Because I don’t like the government tinkering with my sleep pattern, I’m not a fan of Daylight Savings Time. I’m hoping the government will eventually learn that you can play with a clock, but you can’t turn back time.
It takes some people months to adjust to the change, and they stumble around like a zombie, saying: “I’m bushed.”
Whether it’s an interruption in your sleep or some other issue, there are times when most of us have felt like we’re weary, worn-out, and at the end of our rope. If this sounds like you, you may need to get Am-bushed.
To understand my terminology, think with me about the plight of the Hebrew people during the Old Testament days of the Pharaoh. The Jewish people were in bondage and in need of help, so they cried out to God in prayer. The answer to their prayers came in the form of a desert-dwelling, leather-skinned, sheep-herding, soon-to-be-deliverer by the name of Moses.
At this point in his life, Moses was disillusioned. He wasn’t living the life to which God had called him, and he was running on empty as he yearned for that elusive something that would change his life.
Then it happened, and it was anything but ordinary. Moses saw a burning bush, heard a voice, and turned aside to wipe the sand out of his eyes. Was he seeing a mirage or was he dizzy due to the searing heat of the desert?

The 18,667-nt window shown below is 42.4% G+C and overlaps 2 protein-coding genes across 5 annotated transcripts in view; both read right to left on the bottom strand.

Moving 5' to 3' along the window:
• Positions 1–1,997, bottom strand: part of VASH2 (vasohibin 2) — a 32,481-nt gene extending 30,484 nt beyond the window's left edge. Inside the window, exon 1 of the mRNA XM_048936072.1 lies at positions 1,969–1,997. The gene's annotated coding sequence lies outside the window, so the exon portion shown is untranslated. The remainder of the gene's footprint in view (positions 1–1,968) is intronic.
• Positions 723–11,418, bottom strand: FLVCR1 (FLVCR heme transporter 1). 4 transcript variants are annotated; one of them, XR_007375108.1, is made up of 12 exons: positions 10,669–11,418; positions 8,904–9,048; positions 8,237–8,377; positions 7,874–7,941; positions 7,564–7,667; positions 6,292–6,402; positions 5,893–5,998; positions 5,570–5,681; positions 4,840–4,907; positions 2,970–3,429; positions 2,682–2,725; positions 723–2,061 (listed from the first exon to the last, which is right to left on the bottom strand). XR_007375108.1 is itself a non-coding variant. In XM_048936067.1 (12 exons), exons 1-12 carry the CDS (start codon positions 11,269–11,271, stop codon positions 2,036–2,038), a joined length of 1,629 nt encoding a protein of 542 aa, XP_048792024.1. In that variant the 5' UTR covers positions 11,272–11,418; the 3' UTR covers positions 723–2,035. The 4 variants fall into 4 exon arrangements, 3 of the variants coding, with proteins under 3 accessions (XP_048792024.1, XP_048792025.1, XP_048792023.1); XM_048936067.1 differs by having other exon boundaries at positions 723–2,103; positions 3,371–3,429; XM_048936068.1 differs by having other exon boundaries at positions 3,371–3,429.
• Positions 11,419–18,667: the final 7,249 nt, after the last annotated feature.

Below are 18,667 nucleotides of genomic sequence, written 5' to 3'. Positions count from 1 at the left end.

It was no mirage–it was majesty. The burning bush was a bush that didn’t burn; it was ablaze, but it wasn’t consumed.
It was a spectacular sight to Moses, and he was stunned and astounded when God’s voice resounded from the bush: I’ve seen the affliction of my people. I have heard their prayers. I know their sorrows. I’m going to deliver them.
Even more shocking to Moses was the news that he was to be the deliverer. In need of confirmation, Moses asked, “Who shall I say sent me?” God replied, “I AM THAT I AM.”
Moses’ life changed on that day when he was Am-Bushed. He felt as though he lacked eloquence, but God assured him that he was a diamond in the rough. He felt empty, so God filled him. His life had been meaningless, so God gave him purpose.
The life of Moses is an epic account of how God uses the ordinary to accomplish the extraordinary. It’s the narrative of what God can do through you.